Exposure: This is another huge area that entire books have been written about. I'll get to all this in subsequent posts. For now, look at your photos. Are they too dark. Too light? Are the shadows pure black (clipped) and the highlights pure white (clipped)? If so, recognize the problem and decide to study up on why your errors may have occurred. I will tell you though that sometimes over and under exposed photos were the goal. If this is the case, you most likely already understand how exposure works. All you need to do is review your shot to see if you got what you were after.

Cropping: I see it all the time. Real estate agents taking pictures of houses with phone lines in the scene. Moving slightly closer to the home would have eliminated the eye sore. Taking photos of kids at Disney World with the creepy dude in the background who's scratching his belly. I mean, really. Taking a picture of your freshly painted hot rod with an overloaded garbage can sitting off to the side. When taking photos, make sure you use your position and zoom to crop out the undesirables. No one wants to see the power lines, creepy dude, or garbage can. Get closer to your subject. Move to a different position for a better angle. Review your images often to make sure you haven't made any of these types of mistakes.

Lighting: You'll know it when you have it. Getting the most out of your lighting can take patience and experience. Oftentimes, the light in your scene is less than cooperative. You need to know what to expect, how to manipulate it, and when the best times to shoot are. Review your shots to see how the lighting looks. While you can somewhat compensate for this in post-processing, there's nothing like the real thing.

Depth-of-Field: If you meant to take a portrait that includes a subject whose head is in focus from front to back and only the front is sharp, you've got a big problem. This type of error will need immediate correction so you don't end up with a wasted shoot. Review your images to see how deep or shallow your depth of field is. If it's too shallow, either adjust your distance from your subject or close down your lens' aperture. If your depth of field is too deep and there are objects in your scene that you'd rather be blurred out, you'll need to either get closer to your subject or open up your aperture.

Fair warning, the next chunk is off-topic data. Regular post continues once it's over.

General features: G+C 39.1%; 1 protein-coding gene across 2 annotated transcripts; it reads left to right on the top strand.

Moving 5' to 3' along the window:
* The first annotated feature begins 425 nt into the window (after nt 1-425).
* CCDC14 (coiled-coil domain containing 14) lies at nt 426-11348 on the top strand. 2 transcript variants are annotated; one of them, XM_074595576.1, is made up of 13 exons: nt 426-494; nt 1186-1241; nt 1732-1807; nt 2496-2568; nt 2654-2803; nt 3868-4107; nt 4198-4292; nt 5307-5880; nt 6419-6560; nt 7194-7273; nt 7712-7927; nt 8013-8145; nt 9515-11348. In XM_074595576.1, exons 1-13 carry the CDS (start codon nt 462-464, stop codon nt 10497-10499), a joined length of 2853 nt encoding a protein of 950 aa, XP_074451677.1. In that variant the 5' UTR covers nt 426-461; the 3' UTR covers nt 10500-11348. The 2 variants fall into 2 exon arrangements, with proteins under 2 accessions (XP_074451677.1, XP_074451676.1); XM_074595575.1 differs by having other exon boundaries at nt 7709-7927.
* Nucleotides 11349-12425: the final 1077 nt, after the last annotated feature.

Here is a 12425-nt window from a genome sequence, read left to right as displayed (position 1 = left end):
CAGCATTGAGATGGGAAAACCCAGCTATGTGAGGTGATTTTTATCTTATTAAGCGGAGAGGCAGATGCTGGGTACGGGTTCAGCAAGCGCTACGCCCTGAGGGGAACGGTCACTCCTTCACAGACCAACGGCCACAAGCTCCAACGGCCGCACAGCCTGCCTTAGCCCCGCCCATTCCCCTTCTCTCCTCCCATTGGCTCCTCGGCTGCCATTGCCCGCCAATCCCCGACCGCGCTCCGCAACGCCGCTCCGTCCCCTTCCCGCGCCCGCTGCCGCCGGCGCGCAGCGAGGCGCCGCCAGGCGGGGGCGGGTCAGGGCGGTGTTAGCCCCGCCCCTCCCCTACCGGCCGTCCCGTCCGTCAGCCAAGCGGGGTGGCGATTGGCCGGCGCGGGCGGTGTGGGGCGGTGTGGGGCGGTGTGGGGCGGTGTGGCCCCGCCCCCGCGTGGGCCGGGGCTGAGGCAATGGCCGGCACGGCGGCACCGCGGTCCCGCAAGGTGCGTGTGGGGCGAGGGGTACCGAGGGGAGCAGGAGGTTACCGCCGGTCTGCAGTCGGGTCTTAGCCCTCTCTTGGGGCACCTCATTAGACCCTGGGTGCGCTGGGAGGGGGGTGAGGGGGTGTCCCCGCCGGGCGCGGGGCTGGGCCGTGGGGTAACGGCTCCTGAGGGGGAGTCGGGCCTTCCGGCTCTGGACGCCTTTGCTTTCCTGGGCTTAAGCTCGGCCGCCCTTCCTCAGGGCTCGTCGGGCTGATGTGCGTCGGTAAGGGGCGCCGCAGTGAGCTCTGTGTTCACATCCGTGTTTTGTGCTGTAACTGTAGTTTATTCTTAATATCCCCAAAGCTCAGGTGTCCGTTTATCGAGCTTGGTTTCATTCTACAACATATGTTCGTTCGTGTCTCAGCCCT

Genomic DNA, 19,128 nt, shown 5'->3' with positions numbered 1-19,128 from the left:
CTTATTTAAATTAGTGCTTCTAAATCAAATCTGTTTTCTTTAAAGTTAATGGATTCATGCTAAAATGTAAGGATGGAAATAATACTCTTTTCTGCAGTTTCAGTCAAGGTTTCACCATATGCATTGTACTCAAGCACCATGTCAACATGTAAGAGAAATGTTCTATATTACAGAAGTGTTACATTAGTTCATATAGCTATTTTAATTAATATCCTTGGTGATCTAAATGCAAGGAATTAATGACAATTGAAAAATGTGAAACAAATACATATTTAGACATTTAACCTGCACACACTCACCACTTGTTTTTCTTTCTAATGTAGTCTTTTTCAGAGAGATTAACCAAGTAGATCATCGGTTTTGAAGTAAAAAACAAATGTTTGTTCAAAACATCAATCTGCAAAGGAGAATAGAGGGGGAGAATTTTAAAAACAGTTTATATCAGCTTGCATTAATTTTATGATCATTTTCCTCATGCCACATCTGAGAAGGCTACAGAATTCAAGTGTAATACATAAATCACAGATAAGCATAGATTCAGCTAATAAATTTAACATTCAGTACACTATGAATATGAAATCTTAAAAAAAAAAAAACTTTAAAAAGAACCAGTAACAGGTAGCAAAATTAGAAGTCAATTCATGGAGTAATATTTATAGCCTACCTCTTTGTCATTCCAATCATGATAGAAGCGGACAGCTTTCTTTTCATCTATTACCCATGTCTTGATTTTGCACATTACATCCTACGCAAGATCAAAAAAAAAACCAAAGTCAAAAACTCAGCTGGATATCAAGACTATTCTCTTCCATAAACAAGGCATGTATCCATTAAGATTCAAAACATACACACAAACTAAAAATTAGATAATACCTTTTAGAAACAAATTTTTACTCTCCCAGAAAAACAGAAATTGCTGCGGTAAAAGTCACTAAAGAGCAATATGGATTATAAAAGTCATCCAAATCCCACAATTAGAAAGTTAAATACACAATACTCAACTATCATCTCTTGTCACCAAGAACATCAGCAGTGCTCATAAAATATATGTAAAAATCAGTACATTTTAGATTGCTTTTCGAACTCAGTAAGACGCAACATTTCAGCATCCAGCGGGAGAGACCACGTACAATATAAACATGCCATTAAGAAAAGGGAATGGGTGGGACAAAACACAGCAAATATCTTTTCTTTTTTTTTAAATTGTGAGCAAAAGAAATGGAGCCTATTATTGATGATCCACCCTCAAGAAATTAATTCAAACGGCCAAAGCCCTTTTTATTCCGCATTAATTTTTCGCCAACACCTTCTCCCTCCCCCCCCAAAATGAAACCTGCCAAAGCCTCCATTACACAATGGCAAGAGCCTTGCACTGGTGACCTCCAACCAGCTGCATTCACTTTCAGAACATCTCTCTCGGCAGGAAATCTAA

Prioritization: This one goes hand in hand with cropping and composition. Basically, when reviewing your action photos, ask yourself if you actually captured the piece of action you wanted. Did you zoom in on the quarterback handing off the football? The player's foot kicking the soccer ball? The skates spraying off ice as the skater leaps from the rink? If those types of things aren't readily apparent after review, make your adjustments and continue shooting.

It's good practice to review your shots often while you're in the field. If you're merely using your review as a learning tool, sure, it's fine if you do it at the comfort of your desk at home, but if your photographs matter, then you better take care of things while you're doing them. You certainly would want to discover that all of your wedding shots had grave errors in them after the wedding was over.

How do you feel about the areas I chose to write about in regards to reviewing your photographs? Do you have any further suggestions that might help budding photographers? If so, please share them down below.
 
Top